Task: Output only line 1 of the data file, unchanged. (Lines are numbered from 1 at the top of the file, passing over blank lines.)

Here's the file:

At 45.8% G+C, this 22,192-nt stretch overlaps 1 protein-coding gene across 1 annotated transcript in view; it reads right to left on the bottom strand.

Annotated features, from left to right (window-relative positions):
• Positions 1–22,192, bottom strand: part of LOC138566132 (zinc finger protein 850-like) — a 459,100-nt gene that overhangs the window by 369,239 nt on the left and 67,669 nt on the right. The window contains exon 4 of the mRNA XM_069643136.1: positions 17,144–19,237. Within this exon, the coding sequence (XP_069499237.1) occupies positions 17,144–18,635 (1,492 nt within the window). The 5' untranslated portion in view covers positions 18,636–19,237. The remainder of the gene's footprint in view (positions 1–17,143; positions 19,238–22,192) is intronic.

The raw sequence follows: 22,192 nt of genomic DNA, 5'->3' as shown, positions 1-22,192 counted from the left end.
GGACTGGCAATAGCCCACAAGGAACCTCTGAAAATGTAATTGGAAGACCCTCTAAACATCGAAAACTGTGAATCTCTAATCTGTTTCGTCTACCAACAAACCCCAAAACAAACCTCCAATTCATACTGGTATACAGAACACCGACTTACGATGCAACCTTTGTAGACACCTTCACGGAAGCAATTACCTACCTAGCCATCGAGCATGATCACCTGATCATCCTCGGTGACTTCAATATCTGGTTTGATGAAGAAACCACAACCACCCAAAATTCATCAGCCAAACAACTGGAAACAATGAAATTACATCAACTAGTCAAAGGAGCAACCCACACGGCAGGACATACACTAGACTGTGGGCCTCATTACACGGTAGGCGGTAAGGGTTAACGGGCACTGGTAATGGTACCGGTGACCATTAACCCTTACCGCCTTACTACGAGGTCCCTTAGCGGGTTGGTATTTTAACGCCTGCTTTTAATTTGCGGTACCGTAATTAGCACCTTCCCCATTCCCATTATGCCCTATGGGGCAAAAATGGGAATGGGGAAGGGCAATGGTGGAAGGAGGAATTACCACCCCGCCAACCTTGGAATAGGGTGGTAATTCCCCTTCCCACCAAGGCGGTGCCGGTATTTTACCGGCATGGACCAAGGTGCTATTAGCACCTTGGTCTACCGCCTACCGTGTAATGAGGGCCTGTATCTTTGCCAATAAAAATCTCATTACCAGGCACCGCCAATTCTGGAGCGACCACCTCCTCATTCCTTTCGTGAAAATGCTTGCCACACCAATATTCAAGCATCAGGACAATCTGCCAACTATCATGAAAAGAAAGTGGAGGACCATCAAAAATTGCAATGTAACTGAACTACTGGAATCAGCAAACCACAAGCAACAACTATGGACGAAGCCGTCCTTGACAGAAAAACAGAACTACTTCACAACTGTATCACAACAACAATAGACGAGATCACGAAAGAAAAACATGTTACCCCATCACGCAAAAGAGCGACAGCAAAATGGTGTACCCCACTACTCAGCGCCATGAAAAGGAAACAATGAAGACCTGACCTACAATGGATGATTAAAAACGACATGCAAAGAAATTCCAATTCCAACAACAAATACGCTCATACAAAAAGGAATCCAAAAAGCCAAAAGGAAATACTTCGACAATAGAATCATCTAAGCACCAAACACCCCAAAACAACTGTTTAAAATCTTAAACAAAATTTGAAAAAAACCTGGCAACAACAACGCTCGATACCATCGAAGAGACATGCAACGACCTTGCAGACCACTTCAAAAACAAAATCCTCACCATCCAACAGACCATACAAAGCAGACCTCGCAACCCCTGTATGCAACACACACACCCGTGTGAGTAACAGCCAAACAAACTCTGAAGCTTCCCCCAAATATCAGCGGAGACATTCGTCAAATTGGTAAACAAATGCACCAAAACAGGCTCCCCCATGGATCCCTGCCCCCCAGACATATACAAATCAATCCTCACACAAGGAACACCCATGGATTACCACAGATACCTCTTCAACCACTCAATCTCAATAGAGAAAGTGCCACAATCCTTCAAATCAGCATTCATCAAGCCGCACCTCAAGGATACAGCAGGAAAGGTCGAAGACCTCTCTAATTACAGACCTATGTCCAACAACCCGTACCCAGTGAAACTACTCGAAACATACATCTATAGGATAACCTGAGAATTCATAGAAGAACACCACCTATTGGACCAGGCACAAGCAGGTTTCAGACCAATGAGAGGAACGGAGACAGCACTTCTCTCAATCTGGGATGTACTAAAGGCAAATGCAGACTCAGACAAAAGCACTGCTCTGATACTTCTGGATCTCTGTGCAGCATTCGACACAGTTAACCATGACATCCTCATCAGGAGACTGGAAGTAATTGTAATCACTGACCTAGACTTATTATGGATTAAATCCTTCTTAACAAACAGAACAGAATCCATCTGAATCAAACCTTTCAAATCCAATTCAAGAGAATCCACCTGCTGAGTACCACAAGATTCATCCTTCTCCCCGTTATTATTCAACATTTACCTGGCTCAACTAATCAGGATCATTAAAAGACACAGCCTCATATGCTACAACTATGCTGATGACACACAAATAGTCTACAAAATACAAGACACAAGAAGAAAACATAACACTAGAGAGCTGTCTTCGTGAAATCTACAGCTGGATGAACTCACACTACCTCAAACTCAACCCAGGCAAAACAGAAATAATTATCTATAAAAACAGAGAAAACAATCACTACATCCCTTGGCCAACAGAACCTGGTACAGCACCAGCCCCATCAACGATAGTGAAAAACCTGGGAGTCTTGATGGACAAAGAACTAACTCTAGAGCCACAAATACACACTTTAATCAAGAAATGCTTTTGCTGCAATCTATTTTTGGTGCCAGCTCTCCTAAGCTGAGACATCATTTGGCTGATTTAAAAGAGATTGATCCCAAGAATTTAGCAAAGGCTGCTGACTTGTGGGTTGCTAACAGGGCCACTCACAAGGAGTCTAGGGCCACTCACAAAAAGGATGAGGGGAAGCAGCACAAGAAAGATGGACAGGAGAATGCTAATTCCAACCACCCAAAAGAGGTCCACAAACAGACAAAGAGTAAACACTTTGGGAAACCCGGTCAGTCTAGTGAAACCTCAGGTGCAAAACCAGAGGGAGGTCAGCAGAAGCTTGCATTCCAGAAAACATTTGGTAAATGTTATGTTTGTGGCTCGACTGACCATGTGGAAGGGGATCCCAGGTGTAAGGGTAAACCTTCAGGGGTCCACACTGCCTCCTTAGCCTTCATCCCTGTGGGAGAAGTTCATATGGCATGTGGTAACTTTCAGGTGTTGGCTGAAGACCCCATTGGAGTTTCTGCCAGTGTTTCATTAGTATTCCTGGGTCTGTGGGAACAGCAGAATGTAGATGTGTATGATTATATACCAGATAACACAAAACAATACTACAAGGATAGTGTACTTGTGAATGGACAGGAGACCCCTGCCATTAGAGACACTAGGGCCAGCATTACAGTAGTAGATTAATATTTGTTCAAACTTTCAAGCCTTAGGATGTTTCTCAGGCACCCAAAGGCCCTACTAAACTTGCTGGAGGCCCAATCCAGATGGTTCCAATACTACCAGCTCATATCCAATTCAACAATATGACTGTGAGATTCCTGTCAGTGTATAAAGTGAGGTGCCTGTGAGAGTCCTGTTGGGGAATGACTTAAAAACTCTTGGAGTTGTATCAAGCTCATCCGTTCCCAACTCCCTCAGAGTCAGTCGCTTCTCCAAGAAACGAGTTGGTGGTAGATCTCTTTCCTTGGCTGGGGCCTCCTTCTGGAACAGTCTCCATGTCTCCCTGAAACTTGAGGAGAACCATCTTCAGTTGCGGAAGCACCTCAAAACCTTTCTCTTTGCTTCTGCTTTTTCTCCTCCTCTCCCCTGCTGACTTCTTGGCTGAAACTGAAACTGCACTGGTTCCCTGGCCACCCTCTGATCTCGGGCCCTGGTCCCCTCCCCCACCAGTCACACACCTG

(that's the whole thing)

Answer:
At 45.8% G+C, this 22,192-nt stretch overlaps 1 protein-coding gene across 1 annotated transcript in view; it reads right to left on the bottom strand.